The Schoers' spring calendar is as tight as anyone else's when it comes to planting. The Wabasso, MN, farm family, consisting of father, Eldo, Jr., and brothers Jeff and Brad, have a philosophy when handling seed: “The less labor we need, the better off we are.”
The 1,800 corn and soybean operation has utilized bulk beans in the past and 2001 was its first foray into bulk seed corn. Both have worked well, especially from a time-saving perspective.
“Usually, we had two people filling the planter with bags and it took 15-20 minutes,” Jeff Schoer recalls. “In corn, that's not so bad because you fill two to three times per day and that's it. But in beans, when you fill every 30-40 acres, the time really adds up.”
Schoer's quest for time savings also lead him to design and build a bulk seed handling system that operates on rails mounted to a flat-bed trailer. With the new system, one person can fill the planter in just under 10 minutes. It's another step into efficiencies that help the bottom line.
As a seed supplier, Dan Schmitz, manager of the Slayton, MN, division of Schmitz Grain, sees first-hand how those efficiencies impact customers. “Guys just don't have as much time. As they get bigger and want to cover more ground, bulk is where it's at,” Schmitz says.
Those experiences reflect a recent online survey conducted by Soybean Digest. The exclusive survey asked soybean seed purchase intentions for 2002 planting, and in what form the seed was purchased. Sixty-one percent of respondents say they buy all or some of their seed in bulk. And further, 55% say that over half of their seed purchases are in bulk form.
The bulk trend has nearly reached its maturity with soybeans for Schmitz' operation. “Two years ago we averaged around 50% of our seed sales in mini-bulk. Now we're easily over 70%,” he says of the family seed, fertilizer and grain handling business that operates in three locations in southwestern Minnesota.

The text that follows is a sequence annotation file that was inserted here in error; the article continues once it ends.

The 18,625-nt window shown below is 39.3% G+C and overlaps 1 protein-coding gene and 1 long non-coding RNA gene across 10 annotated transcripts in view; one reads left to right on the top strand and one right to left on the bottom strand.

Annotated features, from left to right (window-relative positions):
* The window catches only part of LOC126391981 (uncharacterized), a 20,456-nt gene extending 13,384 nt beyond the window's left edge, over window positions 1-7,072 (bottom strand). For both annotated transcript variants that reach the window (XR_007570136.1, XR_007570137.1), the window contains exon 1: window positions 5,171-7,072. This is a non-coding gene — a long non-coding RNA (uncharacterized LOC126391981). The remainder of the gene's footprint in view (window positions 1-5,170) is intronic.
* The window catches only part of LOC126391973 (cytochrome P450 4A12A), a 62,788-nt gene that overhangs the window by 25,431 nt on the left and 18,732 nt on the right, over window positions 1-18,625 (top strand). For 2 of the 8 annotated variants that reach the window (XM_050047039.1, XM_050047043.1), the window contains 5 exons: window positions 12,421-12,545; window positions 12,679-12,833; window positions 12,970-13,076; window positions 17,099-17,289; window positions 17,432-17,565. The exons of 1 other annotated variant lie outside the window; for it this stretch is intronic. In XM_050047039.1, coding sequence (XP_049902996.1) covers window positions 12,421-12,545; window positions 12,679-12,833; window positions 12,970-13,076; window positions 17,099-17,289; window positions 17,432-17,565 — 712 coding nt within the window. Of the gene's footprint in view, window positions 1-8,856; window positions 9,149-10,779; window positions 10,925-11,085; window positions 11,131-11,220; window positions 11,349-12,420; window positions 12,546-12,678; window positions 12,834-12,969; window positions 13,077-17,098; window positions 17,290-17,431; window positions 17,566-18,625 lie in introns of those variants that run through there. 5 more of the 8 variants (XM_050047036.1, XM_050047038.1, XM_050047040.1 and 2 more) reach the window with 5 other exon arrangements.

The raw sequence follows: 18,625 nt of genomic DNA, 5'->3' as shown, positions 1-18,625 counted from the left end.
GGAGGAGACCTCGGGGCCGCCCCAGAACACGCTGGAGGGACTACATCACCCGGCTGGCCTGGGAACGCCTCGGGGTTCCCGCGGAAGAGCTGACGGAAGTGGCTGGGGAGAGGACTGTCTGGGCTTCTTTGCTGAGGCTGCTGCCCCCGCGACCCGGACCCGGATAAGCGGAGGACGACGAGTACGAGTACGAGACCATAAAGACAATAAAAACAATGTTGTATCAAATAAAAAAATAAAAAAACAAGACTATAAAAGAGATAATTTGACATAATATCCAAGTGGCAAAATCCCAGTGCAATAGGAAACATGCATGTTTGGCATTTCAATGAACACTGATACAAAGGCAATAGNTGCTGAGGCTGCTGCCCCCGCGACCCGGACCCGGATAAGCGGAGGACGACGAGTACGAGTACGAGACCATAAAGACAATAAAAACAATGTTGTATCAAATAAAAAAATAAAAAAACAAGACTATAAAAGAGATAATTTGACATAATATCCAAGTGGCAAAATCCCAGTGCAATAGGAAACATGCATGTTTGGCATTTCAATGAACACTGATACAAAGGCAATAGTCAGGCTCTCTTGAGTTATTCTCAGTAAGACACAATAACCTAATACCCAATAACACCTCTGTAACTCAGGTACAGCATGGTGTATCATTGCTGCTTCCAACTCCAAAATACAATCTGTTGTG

The only reason it's not 100%, Schmitz says, is issues with returns on bulk orders. “We encourage customers to buy a majority in bulk, then finish planting with bagged seed,” he says. “It works out better most of the time because a customer has more flexibility to switch if he needs to, and returns are easier to process with bags.”
While mini-bulk, in either the bulk bags or bulk boxes, has been the mainstay, “true bulk” is emerging as a growing trend. In the online survey, 31% of farmers who bought bulk soybean seed for planting in 2002 purchased it as “true bulk,” utilizing tenders to pick up seed at the dealership.
It's a trend that Schmitz wants to capture for their operation in 2002 or 2003. “It's a business decision we definitely need to look at. It's not a cheap investment, but I know we could increase our seed sales 10% just by having true bulk available. Guys are ready for it,” he says.
Whatever the trends, Schoer's satisfied with his system that provides benefits beyond time. “It just makes spring a lot easier and more enjoyable when you're not constantly throwing 50-lb bags around.”